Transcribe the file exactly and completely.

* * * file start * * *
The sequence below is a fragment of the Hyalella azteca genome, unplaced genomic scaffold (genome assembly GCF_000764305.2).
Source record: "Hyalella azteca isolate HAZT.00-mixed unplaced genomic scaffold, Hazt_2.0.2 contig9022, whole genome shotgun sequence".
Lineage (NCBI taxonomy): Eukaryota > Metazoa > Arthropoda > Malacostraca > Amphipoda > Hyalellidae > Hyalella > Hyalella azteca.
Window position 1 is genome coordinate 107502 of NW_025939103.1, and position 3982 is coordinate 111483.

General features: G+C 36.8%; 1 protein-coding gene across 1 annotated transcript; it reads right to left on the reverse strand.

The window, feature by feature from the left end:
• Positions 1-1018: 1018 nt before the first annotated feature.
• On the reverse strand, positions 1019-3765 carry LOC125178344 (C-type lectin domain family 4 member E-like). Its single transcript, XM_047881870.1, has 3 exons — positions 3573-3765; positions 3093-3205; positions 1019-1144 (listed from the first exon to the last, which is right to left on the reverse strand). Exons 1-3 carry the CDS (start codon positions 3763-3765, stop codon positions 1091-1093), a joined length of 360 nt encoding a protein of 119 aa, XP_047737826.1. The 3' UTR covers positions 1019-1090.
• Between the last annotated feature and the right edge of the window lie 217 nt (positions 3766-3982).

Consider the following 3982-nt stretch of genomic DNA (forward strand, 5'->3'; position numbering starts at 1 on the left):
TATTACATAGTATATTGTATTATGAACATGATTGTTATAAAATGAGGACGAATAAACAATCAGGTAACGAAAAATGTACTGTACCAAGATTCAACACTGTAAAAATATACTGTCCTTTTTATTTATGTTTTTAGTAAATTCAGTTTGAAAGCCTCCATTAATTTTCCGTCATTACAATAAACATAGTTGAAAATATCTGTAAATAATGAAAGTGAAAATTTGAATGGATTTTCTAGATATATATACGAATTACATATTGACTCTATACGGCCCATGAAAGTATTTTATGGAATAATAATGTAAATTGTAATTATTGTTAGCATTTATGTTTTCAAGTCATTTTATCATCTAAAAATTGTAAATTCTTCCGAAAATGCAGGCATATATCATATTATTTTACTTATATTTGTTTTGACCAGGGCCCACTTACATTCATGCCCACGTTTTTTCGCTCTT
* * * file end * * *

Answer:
The sequence below is a fragment of the Hyalella azteca genome, unplaced genomic scaffold (genome assembly GCF_000764305.2).
Source record: "Hyalella azteca isolate HAZT.00-mixed unplaced genomic scaffold, Hazt_2.0.2 contig9022, whole genome shotgun sequence".
Lineage (NCBI taxonomy): Eukaryota > Metazoa > Arthropoda > Malacostraca > Amphipoda > Hyalellidae > Hyalella > Hyalella azteca.
Window position 1 is genome coordinate 107502 of NW_025939103.1, and position 3982 is coordinate 111483.

General features: G+C 36.8%; 1 protein-coding gene across 1 annotated transcript; it reads right to left on the reverse strand.

The window, feature by feature from the left end:
• Positions 1-1018: 1018 nt before the first annotated feature.
• On the reverse strand, positions 1019-3765 carry LOC125178344 (C-type lectin domain family 4 member E-like). Its single transcript, XM_047881870.1, has 3 exons — positions 3573-3765; positions 3093-3205; positions 1019-1144 (listed from the first exon to the last, which is right to left on the reverse strand). Exons 1-3 carry the CDS (start codon positions 3763-3765, stop codon positions 1091-1093), a joined length of 360 nt encoding a protein of 119 aa, XP_047737826.1. The 3' UTR covers positions 1019-1090.
• Between the last annotated feature and the right edge of the window lie 217 nt (positions 3766-3982).

Consider the following 3982-nt stretch of genomic DNA (forward strand, 5'->3'; position numbering starts at 1 on the left):
TATTACATAGTATATTGTATTATGAACATGATTGTTATAAAATGAGGACGAATAAACAATCAGGTAACGAAAAATGTACTGTACCAAGATTCAACACTGTAAAAATATACTGTCCTTTTTATTTATGTTTTTAGTAAATTCAGTTTGAAAGCCTCCATTAATTTTCCGTCATTACAATAAACATAGTTGAAAATATCTGTAAATAATGAAAGTGAAAATTTGAATGGATTTTCTAGATATATATACGAATTACATATTGACTCTATACGGCCCATGAAAGTATTTTATGGAATAATAATGTAAATTGTAATTATTGTTAGCATTTATGTTTTCAAGTCATTTTATCATCTAAAAATTGTAAATTCTTCCGAAAATGCAGGCATATATCATATTATTTTACTTATATTTGTTTTGACCAGGGCCCACTTACATTCATGCCCACGTTTTTTCGCTCTT